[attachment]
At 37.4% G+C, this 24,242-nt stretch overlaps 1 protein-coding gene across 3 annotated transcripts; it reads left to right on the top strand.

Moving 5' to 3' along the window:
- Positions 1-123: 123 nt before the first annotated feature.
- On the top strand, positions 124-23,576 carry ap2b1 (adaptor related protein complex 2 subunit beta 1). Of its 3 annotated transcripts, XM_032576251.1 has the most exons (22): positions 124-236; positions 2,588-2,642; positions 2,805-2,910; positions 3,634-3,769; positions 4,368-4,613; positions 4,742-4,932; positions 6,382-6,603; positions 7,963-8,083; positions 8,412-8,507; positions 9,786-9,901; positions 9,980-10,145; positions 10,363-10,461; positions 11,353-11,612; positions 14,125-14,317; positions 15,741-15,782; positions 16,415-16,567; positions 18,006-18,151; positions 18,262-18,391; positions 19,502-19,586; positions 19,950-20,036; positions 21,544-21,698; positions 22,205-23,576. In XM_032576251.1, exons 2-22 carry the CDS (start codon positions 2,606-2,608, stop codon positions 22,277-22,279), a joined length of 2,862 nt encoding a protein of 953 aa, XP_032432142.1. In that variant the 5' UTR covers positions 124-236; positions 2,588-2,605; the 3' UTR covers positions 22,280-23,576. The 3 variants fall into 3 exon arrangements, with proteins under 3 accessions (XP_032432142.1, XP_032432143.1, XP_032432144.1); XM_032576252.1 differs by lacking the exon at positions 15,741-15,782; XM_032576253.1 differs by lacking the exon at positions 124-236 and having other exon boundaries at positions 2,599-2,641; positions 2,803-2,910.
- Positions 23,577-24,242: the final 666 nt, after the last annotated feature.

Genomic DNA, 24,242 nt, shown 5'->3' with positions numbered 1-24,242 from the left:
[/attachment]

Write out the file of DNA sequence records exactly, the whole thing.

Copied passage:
At 37.4% G+C, this 24,242-nt stretch overlaps 1 protein-coding gene across 3 annotated transcripts; it reads left to right on the top strand.

Moving 5' to 3' along the window:
- Positions 1-123: 123 nt before the first annotated feature.
- On the top strand, positions 124-23,576 carry ap2b1 (adaptor related protein complex 2 subunit beta 1). Of its 3 annotated transcripts, XM_032576251.1 has the most exons (22): positions 124-236; positions 2,588-2,642; positions 2,805-2,910; positions 3,634-3,769; positions 4,368-4,613; positions 4,742-4,932; positions 6,382-6,603; positions 7,963-8,083; positions 8,412-8,507; positions 9,786-9,901; positions 9,980-10,145; positions 10,363-10,461; positions 11,353-11,612; positions 14,125-14,317; positions 15,741-15,782; positions 16,415-16,567; positions 18,006-18,151; positions 18,262-18,391; positions 19,502-19,586; positions 19,950-20,036; positions 21,544-21,698; positions 22,205-23,576. In XM_032576251.1, exons 2-22 carry the CDS (start codon positions 2,606-2,608, stop codon positions 22,277-22,279), a joined length of 2,862 nt encoding a protein of 953 aa, XP_032432142.1. In that variant the 5' UTR covers positions 124-236; positions 2,588-2,605; the 3' UTR covers positions 22,280-23,576. The 3 variants fall into 3 exon arrangements, with proteins under 3 accessions (XP_032432142.1, XP_032432143.1, XP_032432144.1); XM_032576252.1 differs by lacking the exon at positions 15,741-15,782; XM_032576253.1 differs by lacking the exon at positions 124-236 and having other exon boundaries at positions 2,599-2,641; positions 2,803-2,910.
- Positions 23,577-24,242: the final 666 nt, after the last annotated feature.

Genomic DNA, 24,242 nt, shown 5'->3' with positions numbered 1-24,242 from the left: